Y. Mallikarjun

Instead of preaching the focus should be on coaching, he says

  • Talent is not drawn towards science
  • Stresses need for innovation in nanotechnology

    HYDERABAD: President A.P.J. Abdul Kalam favours transforming the education system from "a preaching to a coaching mode" to make it relevant to the needs of the fast-paced, technologically-driven 21st Century.

    In his forthcoming book, "You are born to blossom Insights into Education and Learning," excerpts of which were made available to The Hindu , the President speaks of the need to redefine "education," "school," "curriculum," "teacher" and "learner" in an era of "unprecedented opportunity for science and technology."

    The qualities which require to be nurtured in students are "research and enquiry, creativity and innovation, use of high technology, entrepreneurial and moral leadership." The book, co-authored with his associate Arun K. Tiwari, focuses on the changing role of education, the need for removing digital illiteracy, bridging science-talent gap and meaningful application of science and technology among other topics.

    Stating that the country cannot continue to deliver a 20th century "factory model" of education system, Mr. Kalam feels educating children using "thoughts of other nations" will "forfeit the future of our nationhood."

    Expressing concern at the quality of education, with exception of a few prestigious institutions, he observes that talent is not drawn towards science as in the past.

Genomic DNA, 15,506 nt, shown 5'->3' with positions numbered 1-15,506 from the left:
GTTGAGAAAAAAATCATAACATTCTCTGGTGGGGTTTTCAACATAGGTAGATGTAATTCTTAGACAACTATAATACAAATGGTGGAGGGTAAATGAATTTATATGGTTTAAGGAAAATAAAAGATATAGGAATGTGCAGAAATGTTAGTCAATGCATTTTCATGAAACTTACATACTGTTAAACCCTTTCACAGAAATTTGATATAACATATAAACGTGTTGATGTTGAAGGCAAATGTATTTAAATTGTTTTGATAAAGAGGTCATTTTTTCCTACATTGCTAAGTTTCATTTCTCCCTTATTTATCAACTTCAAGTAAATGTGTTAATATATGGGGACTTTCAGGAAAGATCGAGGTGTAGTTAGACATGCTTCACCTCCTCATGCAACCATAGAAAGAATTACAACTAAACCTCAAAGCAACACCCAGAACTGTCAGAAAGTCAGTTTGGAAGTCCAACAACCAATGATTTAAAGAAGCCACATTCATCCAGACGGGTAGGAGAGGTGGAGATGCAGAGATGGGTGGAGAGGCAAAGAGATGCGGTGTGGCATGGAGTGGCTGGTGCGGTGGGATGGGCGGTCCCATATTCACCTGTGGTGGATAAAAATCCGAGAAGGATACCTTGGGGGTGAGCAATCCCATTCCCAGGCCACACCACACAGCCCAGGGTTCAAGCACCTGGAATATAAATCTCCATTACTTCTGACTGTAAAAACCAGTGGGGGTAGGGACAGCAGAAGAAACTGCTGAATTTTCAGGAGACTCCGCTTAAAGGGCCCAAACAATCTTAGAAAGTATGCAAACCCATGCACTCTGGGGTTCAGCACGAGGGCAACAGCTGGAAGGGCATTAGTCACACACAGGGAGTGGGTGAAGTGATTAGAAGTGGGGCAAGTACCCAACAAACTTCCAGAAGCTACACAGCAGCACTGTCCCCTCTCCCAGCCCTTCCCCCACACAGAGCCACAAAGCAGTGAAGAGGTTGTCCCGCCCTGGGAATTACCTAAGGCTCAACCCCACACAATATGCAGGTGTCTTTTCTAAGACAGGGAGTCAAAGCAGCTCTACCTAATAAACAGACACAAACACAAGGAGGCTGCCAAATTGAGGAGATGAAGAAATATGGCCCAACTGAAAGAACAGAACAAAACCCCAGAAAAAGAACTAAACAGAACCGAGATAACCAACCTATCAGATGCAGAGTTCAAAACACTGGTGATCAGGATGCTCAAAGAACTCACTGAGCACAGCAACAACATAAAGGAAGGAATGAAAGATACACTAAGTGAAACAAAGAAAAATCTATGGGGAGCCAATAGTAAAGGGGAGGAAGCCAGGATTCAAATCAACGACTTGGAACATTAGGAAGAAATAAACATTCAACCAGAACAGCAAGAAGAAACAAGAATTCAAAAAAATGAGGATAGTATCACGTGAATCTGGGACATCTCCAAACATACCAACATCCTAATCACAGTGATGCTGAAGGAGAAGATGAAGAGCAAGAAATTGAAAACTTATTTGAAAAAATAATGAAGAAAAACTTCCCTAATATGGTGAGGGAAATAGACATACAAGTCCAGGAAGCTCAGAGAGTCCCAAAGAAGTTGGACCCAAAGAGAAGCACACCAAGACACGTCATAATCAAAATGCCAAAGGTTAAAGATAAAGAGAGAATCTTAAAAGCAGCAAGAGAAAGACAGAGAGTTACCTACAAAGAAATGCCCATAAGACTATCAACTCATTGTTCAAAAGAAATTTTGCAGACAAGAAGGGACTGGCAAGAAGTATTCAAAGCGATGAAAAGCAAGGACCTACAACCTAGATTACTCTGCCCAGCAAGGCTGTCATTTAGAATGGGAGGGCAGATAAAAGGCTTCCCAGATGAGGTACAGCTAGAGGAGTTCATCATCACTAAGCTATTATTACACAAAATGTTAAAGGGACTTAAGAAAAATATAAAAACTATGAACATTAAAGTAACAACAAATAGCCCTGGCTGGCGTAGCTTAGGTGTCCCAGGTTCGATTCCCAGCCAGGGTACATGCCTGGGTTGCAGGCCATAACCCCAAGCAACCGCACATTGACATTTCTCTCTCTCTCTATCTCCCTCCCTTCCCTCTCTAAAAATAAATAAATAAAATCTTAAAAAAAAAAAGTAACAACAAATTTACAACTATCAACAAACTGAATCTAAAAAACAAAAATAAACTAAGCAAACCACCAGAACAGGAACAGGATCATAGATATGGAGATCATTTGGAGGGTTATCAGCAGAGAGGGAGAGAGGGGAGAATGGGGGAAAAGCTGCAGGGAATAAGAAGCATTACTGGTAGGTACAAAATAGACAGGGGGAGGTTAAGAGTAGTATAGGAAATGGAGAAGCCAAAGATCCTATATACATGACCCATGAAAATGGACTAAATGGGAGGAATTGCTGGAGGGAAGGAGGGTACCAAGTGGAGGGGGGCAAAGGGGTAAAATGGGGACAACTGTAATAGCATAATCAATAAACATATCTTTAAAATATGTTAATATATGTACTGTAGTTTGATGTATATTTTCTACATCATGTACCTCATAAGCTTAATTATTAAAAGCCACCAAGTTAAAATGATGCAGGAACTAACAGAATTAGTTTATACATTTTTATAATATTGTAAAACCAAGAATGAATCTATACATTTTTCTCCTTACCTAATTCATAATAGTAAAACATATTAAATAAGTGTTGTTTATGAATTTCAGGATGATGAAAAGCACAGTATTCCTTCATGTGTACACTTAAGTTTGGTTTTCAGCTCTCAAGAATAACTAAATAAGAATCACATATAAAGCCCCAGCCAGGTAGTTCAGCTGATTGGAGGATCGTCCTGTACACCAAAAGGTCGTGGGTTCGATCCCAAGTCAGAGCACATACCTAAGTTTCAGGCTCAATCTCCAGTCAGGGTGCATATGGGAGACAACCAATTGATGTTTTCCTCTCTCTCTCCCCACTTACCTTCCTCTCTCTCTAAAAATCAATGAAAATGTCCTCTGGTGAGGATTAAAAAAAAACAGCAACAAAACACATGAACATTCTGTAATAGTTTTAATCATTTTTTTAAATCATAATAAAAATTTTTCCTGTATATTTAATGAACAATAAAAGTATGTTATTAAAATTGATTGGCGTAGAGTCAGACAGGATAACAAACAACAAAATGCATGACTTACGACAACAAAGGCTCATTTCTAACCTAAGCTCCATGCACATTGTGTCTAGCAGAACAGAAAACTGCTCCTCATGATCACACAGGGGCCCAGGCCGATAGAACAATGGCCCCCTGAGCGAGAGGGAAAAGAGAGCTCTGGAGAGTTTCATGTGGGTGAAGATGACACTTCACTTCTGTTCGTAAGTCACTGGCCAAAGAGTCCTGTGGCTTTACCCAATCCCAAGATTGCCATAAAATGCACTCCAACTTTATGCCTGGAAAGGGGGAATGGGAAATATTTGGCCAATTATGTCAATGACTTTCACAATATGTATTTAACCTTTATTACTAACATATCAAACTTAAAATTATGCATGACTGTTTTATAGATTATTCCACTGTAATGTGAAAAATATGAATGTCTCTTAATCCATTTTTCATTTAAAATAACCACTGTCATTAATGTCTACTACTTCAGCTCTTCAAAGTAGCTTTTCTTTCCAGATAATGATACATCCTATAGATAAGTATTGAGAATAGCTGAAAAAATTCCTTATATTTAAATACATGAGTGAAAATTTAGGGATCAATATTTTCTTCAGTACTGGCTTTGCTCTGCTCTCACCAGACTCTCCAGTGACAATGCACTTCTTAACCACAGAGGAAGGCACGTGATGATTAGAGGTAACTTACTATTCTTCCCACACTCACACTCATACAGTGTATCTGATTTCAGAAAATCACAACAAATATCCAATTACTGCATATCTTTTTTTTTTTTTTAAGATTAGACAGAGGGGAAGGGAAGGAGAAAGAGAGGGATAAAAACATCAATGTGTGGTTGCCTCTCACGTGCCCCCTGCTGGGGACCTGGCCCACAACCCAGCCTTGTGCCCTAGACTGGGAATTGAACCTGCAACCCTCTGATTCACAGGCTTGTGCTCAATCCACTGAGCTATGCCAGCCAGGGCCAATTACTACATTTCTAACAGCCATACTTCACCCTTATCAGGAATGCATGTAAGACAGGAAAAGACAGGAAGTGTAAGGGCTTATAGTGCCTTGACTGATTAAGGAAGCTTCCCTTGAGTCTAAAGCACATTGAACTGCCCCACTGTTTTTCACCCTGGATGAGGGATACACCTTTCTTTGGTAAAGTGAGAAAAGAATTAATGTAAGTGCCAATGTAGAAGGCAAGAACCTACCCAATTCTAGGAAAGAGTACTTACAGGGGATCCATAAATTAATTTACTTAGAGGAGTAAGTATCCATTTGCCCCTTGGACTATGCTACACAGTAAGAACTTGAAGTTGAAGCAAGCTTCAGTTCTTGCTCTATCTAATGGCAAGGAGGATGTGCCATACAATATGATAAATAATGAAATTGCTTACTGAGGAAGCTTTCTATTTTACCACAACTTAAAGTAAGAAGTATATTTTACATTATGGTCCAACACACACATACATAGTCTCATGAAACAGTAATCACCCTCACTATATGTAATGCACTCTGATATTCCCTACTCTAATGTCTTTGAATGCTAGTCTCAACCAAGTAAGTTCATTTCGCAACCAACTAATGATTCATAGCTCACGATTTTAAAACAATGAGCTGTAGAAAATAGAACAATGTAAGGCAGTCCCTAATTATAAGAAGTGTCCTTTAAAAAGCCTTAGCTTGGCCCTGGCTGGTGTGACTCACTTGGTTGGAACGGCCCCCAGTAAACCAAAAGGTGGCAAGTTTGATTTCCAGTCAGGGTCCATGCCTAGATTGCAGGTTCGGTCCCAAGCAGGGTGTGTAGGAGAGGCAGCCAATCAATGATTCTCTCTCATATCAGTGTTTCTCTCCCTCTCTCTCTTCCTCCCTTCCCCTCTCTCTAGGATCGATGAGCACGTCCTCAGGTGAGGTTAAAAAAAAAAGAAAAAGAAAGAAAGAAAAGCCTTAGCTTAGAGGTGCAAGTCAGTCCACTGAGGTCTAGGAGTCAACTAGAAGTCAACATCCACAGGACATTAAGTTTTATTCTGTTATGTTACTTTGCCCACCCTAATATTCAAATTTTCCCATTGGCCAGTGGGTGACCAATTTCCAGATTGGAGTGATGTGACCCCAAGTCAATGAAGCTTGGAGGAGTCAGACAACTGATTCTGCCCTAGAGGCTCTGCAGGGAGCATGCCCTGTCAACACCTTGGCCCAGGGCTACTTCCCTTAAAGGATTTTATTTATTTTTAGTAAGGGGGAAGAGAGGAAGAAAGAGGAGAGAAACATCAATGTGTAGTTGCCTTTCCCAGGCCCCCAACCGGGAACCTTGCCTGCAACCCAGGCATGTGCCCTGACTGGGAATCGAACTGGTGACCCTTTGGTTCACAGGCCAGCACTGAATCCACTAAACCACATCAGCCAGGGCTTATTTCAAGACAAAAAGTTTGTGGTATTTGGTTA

Referring to criticism of the education system for not meeting the aspirations of society, he says "only children in rich and privileged families have access to good schools, where commercial forces rule the roost.

    The education available to an average Indian child is grossly inappropriate for the requirements of a developed country in the making."

    To make the education system more inclusive, the President suggests opening of "more student vacancies in centres of higher education as a mission."

    This could be achieved through public-private partnerships.

    Pointing out that the country could be a world leader in nanotechnology, he stresses on the significance of innovation.

    Admitting that information technology had earned India global recognition, he says: "Its fruits are limited to few hundred thousand jobs and a portion of export earnings. It must now go beyond the present scenario of providing service to innovation."


    Concluding the book on a note of caution, he says that unless India accelerates the process of societal transformation, raises its standard of governance and safeguards the sanctity of its public institutions, the possibility that ignorance and fear could interfere with and even halt its growth is not very remote.